"We played the flute for you, but you did not dance. We sang a dirge, but you did not weep" (Luke 7:33).
Reality is complicated and many-sided. One sure sign that dialogue is impossible is when people can only think and speak in simple, black-and-white terms. Something is either right or wrong, good or bad. Truth is more often the balance between extremes. Intelligence, it has been said, is the ability to hold two contrary ideas in your mind at the same time while you sort and distinguish the many nuances that alone convey actual experience.
Jesus addresses his critics as children who reject both happy and sad games. The scribes and Pharisees reject Jesus because he eats and drinks, but they also rejected John the Baptist because he fasted. They are both closed-minded and small-minded. They don't want dialogue because they don't want the truth.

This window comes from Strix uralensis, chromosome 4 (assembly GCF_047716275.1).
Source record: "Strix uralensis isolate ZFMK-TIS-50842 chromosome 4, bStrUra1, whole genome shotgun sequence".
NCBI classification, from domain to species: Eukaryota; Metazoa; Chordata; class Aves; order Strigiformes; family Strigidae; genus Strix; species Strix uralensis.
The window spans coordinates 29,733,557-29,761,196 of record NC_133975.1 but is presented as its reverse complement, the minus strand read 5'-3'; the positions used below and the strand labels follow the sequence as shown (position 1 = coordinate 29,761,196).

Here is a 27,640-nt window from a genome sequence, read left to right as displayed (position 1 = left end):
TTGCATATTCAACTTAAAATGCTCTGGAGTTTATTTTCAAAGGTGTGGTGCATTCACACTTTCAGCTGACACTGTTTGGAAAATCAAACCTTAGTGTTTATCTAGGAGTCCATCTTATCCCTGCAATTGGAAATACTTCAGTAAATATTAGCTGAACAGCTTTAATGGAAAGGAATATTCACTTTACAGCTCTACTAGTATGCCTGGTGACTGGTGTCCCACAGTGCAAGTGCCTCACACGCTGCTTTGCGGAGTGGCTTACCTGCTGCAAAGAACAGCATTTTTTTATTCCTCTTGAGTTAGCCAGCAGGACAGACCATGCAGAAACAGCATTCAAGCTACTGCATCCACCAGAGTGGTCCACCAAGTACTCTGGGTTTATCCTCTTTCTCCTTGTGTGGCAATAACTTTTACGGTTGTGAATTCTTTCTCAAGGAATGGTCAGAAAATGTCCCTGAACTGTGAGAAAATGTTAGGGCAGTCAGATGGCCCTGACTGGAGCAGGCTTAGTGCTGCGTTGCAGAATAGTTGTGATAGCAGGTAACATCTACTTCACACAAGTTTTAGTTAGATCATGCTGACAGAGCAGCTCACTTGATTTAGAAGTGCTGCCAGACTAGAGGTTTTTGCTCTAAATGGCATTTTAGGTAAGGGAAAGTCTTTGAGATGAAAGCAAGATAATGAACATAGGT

We see this paralysis in our political debates, reduced to shouting and simplistic sound bites. Real problems require adult discussion, distinctions and nuance, not childish pouting. Wherever there is controversy, whether in the church or in society, genuine dialogue is needed to move forward, and this takes patience, intelligence and discernment.
Lord, give us leaders whose values are deep and whose minds and hearts are open to the process of listening and sharing with others, especially those who disagree. The solutions that emerge from community discernment are always stronger than demagoguery or dogmatic absolutes.
Dialogue is another name for hospitality — the capacity to welcome the stranger, explore differences and find unity. We all emerge from such a process enlarged and generous, less fearful and more open. This is the joy of the Gospel.